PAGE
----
iconimg Tuesday, April 21, 2015

Chetan Chauhan, Hindustan Times
New Delhi, March 25, 2013
The DMK’s pullout from the UPA and the Samajwadi Party’s noises may prove to be an advantage for Bihar and West Bengal — the government is planning to dish out more to the two non-UPA ruled states. Bihar CM Nitish Kumar’s Janata Dal (U), which has always been a constituent of the BJP-led NDA, and Bengal CM Mamata Banerjee’s Trinamool Congress, which left the UPA in a huff in September 2012 following the row over FDI in multi-brand retail, have recently been soft towards the UPA.

The Planning Commission on Monday formalised a special plan — not the special status, as demanded by both — under the Backward Regions Grants Fund for Bihar and Bengal.

The programme covers 272 backward districts of the country -- all districts in Bihar and 12 out of 20 in West Bengal.

A senior planning commission official said the two states could expect a 25-30% hike in central funds. Bihar’s special plan for 2013-14 is likely to be around Rs. 2,000 crore against Rs. 1,500 crore this year.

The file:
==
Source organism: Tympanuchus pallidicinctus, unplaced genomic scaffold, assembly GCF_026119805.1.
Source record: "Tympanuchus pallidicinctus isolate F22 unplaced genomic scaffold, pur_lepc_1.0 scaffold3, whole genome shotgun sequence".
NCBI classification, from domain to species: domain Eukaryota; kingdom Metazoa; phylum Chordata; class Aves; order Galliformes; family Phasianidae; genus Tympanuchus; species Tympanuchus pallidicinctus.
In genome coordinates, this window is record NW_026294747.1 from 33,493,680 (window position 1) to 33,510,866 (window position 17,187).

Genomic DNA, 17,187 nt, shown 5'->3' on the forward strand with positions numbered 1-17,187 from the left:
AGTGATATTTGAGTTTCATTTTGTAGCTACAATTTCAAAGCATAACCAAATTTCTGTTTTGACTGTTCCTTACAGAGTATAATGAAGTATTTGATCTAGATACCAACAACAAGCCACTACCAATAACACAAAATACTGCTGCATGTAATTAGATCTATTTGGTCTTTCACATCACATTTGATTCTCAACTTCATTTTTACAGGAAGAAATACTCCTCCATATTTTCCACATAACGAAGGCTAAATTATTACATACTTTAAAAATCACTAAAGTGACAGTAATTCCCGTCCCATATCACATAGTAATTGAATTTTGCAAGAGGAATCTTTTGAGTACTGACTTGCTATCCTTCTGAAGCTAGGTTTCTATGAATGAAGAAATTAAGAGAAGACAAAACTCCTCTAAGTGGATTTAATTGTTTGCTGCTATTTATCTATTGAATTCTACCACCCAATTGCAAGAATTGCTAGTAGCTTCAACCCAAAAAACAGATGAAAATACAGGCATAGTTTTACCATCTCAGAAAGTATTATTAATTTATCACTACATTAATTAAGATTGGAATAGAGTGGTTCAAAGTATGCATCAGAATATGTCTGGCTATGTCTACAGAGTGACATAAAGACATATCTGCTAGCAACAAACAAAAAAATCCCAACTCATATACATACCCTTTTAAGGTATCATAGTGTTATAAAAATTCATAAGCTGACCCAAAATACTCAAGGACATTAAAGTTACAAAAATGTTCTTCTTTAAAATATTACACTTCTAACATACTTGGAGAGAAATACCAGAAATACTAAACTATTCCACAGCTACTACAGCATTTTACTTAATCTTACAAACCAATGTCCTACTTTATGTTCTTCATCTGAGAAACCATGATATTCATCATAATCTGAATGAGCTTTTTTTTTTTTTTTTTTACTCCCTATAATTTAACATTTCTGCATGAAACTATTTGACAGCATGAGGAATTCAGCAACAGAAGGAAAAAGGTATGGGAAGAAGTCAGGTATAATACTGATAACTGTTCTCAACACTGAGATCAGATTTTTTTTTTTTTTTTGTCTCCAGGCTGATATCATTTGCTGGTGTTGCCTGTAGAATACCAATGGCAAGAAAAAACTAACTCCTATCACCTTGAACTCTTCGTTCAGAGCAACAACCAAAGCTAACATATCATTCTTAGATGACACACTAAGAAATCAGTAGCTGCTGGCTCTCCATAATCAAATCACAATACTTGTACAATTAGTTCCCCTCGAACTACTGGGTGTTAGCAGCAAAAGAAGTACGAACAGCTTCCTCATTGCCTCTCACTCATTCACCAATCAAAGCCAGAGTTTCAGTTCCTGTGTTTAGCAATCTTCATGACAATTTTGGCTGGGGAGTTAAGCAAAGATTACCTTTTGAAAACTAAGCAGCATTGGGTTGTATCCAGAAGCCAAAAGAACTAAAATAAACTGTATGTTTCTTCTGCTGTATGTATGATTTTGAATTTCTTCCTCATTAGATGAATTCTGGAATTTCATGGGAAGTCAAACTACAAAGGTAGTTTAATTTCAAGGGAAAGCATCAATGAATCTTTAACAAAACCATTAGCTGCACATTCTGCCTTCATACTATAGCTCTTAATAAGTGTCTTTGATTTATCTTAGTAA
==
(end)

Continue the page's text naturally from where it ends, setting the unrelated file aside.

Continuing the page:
He said West Bengal would also see a hefty hike in funding. The state witnessed a 22% increase in BRGF in the last budget when the TMC was supporting the UPA.

A senior central government functionary clarified that Kumar’s demand for the special status was not likely to be met. He, however, said the Centre's intention to redefine the method of identifying a backward region – as declared in the last budget – will qualify Bihar and some other states for special allocations.

"The current definition of backwardness is based on being a hilly region or a border area is illogical and, therefore, we are reworking it. We will come out with a new policy in a few months," he said.